Ikat and Tie-Dye
These textiles are from India where tie-dyeing is widely used to create extraordinary designs.
In ikats, the pattern is created by weaving with pre-dyed warp or weft threads (sometimes both). Before weaving, the thread is wound in bundles and the sections to remain un-dyed are tied off with a waterproof binding. The thread is then dipped into a vat of dye. After drying, a different section of the thread can be tied off, or exposed, and the dyeing process is repeated creating bands of different colour in the thread. When these threads are then warped and woven on a loom, the patterned bands come together to create the fabric design. This can be as simple as a wave or highly complex including diamonds and animal motifs.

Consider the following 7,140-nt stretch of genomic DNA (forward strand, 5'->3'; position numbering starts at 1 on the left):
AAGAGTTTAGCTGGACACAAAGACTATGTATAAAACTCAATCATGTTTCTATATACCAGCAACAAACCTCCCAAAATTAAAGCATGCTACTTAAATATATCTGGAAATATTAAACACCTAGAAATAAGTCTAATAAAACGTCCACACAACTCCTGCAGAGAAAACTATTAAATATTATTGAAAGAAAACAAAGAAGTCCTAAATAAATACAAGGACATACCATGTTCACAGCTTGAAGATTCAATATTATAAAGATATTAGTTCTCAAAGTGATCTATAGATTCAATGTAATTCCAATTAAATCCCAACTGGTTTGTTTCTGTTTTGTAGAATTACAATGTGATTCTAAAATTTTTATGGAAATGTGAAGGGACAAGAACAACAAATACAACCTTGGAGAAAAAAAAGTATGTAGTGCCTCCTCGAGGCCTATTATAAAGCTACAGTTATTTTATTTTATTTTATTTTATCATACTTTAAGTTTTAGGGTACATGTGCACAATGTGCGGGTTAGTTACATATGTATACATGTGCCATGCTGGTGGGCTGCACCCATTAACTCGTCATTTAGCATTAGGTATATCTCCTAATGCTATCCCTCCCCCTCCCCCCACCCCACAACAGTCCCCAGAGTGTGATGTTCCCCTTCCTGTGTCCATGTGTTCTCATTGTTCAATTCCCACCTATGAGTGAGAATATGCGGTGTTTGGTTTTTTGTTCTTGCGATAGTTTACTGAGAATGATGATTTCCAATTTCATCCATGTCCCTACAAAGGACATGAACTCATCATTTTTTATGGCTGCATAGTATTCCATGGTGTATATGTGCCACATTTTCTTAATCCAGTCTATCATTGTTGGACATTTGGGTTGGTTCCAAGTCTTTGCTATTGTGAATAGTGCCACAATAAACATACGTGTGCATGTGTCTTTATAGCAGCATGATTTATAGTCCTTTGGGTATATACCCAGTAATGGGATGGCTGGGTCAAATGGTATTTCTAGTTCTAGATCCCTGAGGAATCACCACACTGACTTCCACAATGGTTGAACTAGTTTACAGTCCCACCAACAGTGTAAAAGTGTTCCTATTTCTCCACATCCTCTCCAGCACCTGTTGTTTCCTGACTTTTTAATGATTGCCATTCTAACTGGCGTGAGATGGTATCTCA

Bandhani is a general term applied to tie-dyed textiles that have already been woven and sections are knotted off before dyeing the cloth. There are a variety of techniques that achieve different results. On display here are leheryia tie-dye and shibori work from Rajasthan and the delicate bandhani from Gujarat.